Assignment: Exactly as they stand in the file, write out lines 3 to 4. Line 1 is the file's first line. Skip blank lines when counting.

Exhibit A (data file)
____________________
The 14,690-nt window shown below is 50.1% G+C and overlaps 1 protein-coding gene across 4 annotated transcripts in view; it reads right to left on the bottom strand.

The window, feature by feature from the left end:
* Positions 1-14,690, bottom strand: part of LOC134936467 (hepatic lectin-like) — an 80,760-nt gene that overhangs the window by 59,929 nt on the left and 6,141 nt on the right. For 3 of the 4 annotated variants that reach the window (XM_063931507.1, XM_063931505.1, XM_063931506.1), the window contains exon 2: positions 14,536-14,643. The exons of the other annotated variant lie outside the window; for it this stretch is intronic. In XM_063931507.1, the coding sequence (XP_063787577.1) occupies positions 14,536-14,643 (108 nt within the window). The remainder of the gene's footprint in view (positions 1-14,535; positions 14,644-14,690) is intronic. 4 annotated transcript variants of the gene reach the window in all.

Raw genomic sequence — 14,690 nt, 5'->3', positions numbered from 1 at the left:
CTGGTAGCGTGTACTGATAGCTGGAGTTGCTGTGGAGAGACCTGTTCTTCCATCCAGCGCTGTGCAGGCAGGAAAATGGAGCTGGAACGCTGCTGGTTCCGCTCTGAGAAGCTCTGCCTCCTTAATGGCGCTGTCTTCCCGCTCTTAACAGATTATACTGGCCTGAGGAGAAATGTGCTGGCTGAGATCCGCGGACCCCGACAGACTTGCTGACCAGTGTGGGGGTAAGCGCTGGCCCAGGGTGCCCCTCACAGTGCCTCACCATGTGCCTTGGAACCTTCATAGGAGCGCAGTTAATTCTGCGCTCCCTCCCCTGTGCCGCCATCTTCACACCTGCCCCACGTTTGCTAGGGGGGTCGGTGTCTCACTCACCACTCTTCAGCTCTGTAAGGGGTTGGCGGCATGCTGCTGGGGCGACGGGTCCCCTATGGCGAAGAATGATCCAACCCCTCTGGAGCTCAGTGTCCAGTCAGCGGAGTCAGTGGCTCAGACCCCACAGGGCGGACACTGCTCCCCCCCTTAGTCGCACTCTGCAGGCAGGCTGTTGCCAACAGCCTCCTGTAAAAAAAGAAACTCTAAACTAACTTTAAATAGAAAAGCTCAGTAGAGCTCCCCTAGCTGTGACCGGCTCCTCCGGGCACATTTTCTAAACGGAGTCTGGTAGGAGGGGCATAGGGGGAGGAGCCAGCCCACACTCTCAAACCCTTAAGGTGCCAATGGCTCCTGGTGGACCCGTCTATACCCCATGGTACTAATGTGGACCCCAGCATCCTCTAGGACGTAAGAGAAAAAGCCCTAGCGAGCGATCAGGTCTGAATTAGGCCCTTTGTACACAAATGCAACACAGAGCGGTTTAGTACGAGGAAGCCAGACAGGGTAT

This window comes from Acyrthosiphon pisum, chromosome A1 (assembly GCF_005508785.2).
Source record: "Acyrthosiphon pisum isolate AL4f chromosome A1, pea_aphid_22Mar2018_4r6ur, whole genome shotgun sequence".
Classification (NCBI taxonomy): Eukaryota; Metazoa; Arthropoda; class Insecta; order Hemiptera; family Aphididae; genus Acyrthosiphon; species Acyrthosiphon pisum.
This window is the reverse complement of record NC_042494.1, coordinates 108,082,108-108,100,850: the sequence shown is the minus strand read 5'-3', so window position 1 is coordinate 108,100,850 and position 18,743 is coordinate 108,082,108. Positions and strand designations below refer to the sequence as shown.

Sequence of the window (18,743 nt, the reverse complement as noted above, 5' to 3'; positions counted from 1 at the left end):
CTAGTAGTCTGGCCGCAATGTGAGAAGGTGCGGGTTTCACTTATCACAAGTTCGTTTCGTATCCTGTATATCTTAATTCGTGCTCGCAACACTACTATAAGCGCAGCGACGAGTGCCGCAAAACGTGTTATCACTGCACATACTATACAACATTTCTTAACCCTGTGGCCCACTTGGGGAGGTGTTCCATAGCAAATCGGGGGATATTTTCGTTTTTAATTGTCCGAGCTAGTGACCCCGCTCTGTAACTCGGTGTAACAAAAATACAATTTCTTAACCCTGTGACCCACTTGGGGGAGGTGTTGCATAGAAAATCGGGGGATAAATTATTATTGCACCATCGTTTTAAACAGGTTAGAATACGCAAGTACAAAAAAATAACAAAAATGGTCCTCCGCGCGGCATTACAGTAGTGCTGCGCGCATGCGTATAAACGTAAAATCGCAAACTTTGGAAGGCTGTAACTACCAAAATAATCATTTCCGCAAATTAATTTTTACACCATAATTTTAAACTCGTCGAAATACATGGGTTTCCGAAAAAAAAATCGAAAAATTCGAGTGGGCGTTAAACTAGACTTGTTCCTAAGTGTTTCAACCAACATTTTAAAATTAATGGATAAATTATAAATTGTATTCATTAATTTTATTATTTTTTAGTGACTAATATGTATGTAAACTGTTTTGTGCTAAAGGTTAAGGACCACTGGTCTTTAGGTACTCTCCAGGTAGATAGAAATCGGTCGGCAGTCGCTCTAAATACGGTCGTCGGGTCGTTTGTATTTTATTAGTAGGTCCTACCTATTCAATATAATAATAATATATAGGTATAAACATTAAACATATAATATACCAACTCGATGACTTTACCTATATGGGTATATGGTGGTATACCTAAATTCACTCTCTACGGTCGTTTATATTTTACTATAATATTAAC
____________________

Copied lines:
* Positions 1-14,690, bottom strand: part of LOC134936467 (hepatic lectin-like) — an 80,760-nt gene that overhangs the window by 59,929 nt on the left and 6,141 nt on the right. For 3 of the 4 annotated variants that reach the window (XM_063931507.1, XM_063931505.1, XM_063931506.1), the window contains exon 2: positions 14,536-14,643. The exons of the other annotated variant lie outside the window; for it this stretch is intronic. In XM_063931507.1, the coding sequence (XP_063787577.1) occupies positions 14,536-14,643 (108 nt within the window). The remainder of the gene's footprint in view (positions 1-14,535; positions 14,644-14,690) is intronic. 4 annotated transcript variants of the gene reach the window in all.

Raw genomic sequence — 14,690 nt, 5'->3', positions numbered from 1 at the left: